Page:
By Sara Pitcher
Cordell & Cordell Divorce Lawyer
Supervised parenting time may occur in a case if the judge has concerns for the safety or well being of the child.
A judge may determine that supervised parenting time is appropriate for a number of different reasons.
Supervised parenting time may be ordered if there are allegations of, or concerns of, physical violence toward the child or in the presence of the child.
Another reason supervised parenting time may be ordered is if there are concerns that the parent cannot properly care for the child on his or her own or if there are allegations or concerns that the parent is interfering with the relationship of the child with the other parent.
This interference may be caused by negative or condescending comments about the other parent to, or in the presence of, the child.
To prevent this from occurring, the court may order supervised parenting time until the parent shows over a course of time that the concerns are no longer present.
How Long Does Supervised Parenting Time Last?
If supervised parenting time is ordered, it is rarely permanent. Typically, supervised parenting time is ordered for a temporary amount of time until the judge feels the non-custodial parent has shown they can visit with the children without the concern for physical or mental harm to the children.
If after a period of time the judge determines that the parent is unable to have parenting time without causing physical or emotional harm to the children, then the judge may order no parenting time as the primary concern of the court is the best interests of the child.
The court will not usually award permanent supervised parenting time because if the parent has shown they are not improving or creating a safe visit, then it is likely not in the best interest of the child to continue to be around the parent and the dangerous situation.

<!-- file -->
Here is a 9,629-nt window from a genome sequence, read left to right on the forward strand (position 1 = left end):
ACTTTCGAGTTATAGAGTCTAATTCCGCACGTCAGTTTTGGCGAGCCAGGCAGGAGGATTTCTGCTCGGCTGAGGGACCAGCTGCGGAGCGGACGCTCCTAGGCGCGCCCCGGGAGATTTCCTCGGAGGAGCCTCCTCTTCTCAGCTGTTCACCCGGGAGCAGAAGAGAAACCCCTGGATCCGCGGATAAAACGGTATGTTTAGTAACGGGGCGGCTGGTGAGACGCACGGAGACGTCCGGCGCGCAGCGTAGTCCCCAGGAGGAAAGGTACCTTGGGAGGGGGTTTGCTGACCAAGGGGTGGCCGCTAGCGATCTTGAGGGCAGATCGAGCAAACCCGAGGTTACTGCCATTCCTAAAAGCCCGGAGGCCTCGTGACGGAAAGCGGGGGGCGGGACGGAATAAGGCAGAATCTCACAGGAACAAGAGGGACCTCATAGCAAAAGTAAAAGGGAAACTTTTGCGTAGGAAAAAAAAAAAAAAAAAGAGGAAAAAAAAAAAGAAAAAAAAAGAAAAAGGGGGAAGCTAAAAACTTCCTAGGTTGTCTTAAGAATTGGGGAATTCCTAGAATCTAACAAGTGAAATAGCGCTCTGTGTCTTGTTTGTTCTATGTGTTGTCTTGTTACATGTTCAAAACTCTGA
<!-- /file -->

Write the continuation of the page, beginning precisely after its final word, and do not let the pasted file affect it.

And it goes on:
Who Supervises The Parenting Time?
The court may order a neutral third party to supervise parenting time and many counties have a company or service who will supervise the parenting time for a fee.
This may be the best situation for the child if the parents have difficulty being around each other for exchanges and there is not a suitable family member or friend that the court feels comfortable ordering or that the parties can agree upon.
If there is a family member of friend that the court feels may be responsible for supervising the parenting time and the person is agreeable to accepting the appointment as the supervisor, then such a person may be named the supervisor as this often creates a more natural environment for the parent and the child to enjoy time together.
The parenting time supervisor is responsible for being present during the entirety of the parenting time to ensure the mental and physical safety of the child. If the supervisor at any time feels that the safety of the child is threatened in any way or the communication to the child or in the child’s presence is harmful to the child, then the supervisor has the obligation to put an end to the parenting time.